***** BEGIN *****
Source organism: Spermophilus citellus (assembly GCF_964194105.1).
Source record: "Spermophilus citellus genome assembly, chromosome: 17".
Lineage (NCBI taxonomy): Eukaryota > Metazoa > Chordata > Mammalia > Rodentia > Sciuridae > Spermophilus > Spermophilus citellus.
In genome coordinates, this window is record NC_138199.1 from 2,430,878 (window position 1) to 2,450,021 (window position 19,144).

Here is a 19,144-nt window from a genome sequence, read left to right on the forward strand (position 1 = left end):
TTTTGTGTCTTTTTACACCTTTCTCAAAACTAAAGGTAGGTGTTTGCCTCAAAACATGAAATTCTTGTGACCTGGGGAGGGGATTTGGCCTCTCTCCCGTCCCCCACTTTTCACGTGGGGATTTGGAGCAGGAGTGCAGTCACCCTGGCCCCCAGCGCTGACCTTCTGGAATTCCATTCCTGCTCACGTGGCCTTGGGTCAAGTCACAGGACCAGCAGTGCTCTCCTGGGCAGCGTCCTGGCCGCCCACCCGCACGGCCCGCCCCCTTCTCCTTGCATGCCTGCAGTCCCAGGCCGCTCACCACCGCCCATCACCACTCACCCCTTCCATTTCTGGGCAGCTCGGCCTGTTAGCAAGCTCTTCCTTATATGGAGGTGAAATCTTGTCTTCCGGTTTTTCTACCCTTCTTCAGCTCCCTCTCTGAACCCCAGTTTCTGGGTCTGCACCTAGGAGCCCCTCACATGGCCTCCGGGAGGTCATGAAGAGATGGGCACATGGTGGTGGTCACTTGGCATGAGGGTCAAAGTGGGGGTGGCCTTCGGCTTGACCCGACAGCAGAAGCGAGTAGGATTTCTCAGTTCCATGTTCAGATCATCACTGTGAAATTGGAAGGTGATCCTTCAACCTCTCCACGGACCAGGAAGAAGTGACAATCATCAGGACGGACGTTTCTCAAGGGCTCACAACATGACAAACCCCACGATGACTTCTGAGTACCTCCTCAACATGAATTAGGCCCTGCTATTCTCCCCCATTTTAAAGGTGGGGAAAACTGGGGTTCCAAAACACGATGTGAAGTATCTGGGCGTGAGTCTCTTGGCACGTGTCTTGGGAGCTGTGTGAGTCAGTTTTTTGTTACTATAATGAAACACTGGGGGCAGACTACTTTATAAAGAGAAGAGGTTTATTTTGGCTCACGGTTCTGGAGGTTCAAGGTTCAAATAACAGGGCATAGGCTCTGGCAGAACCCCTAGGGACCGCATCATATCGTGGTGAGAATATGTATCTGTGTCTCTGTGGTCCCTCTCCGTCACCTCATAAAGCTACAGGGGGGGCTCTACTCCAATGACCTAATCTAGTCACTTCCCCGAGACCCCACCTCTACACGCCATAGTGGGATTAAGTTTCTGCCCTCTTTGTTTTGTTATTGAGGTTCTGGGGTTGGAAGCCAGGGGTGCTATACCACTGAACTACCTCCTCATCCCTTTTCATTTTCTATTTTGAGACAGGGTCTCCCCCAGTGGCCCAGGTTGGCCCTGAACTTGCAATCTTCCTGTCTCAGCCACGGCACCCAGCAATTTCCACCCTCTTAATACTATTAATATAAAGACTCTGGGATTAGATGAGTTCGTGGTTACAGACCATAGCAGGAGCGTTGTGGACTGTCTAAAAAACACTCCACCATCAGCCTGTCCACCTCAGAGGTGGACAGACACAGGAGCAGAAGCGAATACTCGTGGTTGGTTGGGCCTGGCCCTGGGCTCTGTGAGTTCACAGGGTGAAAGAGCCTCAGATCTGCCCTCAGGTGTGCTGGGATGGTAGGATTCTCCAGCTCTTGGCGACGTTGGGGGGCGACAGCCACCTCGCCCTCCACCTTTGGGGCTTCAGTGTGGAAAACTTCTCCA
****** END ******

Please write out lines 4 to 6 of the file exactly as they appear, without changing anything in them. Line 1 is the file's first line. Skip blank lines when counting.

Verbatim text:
In genome coordinates, this window is record NC_138199.1 from 2,430,878 (window position 1) to 2,450,021 (window position 19,144).

Here is a 19,144-nt window from a genome sequence, read left to right on the forward strand (position 1 = left end):
TTTTGTGTCTTTTTACACCTTTCTCAAAACTAAAGGTAGGTGTTTGCCTCAAAACATGAAATTCTTGTGACCTGGGGAGGGGATTTGGCCTCTCTCCCGTCCCCCACTTTTCACGTGGGGATTTGGAGCAGGAGTGCAGTCACCCTGGCCCCCAGCGCTGACCTTCTGGAATTCCATTCCTGCTCACGTGGCCTTGGGTCAAGTCACAGGACCAGCAGTGCTCTCCTGGGCAGCGTCCTGGCCGCCCACCCGCACGGCCCGCCCCCTTCTCCTTGCATGCCTGCAGTCCCAGGCCGCTCACCACCGCCCATCACCACTCACCCCTTCCATTTCTGGGCAGCTCGGCCTGTTAGCAAGCTCTTCCTTATATGGAGGTGAAATCTTGTCTTCCGGTTTTTCTACCCTTCTTCAGCTCCCTCTCTGAACCCCAGTTTCTGGGTCTGCACCTAGGAGCCCCTCACATGGCCTCCGGGAGGTCATGAAGAGATGGGCACATGGTGGTGGTCACTTGGCATGAGGGTCAAAGTGGGGGTGGCCTTCGGCTTGACCCGACAGCAGAAGCGAGTAGGATTTCTCAGTTCCATGTTCAGATCATCACTGTGAAATTGGAAGGTGATCCTTCAACCTCTCCACGGACCAGGAAGAAGTGACAATCATCAGGACGGACGTTTCTCAAGGGCTCACAACATGACAAACCCCACGATGACTTCTGAGTACCTCCTCAACATGAATTAGGCCCTGCTATTCTCCCCCATTTTAAAGGTGGGGAAAACTGGGGTTCCAAAACACGATGTGAAGTATCTGGGCGTGAGTCTCTTGGCACGTGTCTTGGGAGCTGTGTGAGTCAGTTTTTTGTTACTATAATGAAACACTGGGGGCAGACTACTTTATAAAGAGAAGAGGTTTATTTTGGCTCACGGTTCTGGAGGTTCAAGGTTCAAATAACAGGGCATAGGCTCTGGCAGAACCCCTAGGGACCGCATCATATCGTGGTGAGAATATGTATCTGTGTCTCTGTGGTCCCTCTCCGTCACCTCATAAAGCTACAGGGGGGGCTCTACTCCAATGACCTAATCTAGTCACTTCCCCGAGACCCCACCTCTACACGCCATAGTGGGATTAAGTTTCTGCCCTCTTTGTTTTGTTATTGAGGTTCTGGGGTTGGAAGCCAGGGGTGCTATACCACTGAACTACCTCCTCATCCCTTTTCATTTTCTATTTTGAGACAGGGTCTCCCCCAGTGGCCCAGGTTGGCCCTGAACTTGCAATCTTCCTGTCTCAGCCACGGCACCCAGCAATTTCCACCCTCTTAATACTATTAATATAAAGACTCTGGGATTAGATGAGTTCGTGGTTACAGACCATAGCAGGAGCGTTGTGGACTGTCTAAAAAACACTCCACCATCAGCCTGTCCACCTCAGAGGTGGACAGACACAGGAGCAGAAGCGAATACTCGTGGTTGGTTGGGCCTGGCCCTGGGCTCTGTGAGTTCACAGGGTGAAAGAGCCTCAGATCTGCCCTCAGGTGTGCTGGGATGGTAGGATTCTCCAGCTCTTGGCGACGTTGGGGGGCGACAGCCACCTCGCCCTCCACCTTTGGGGCTTCAGTGTGGAAAACTTCTCCA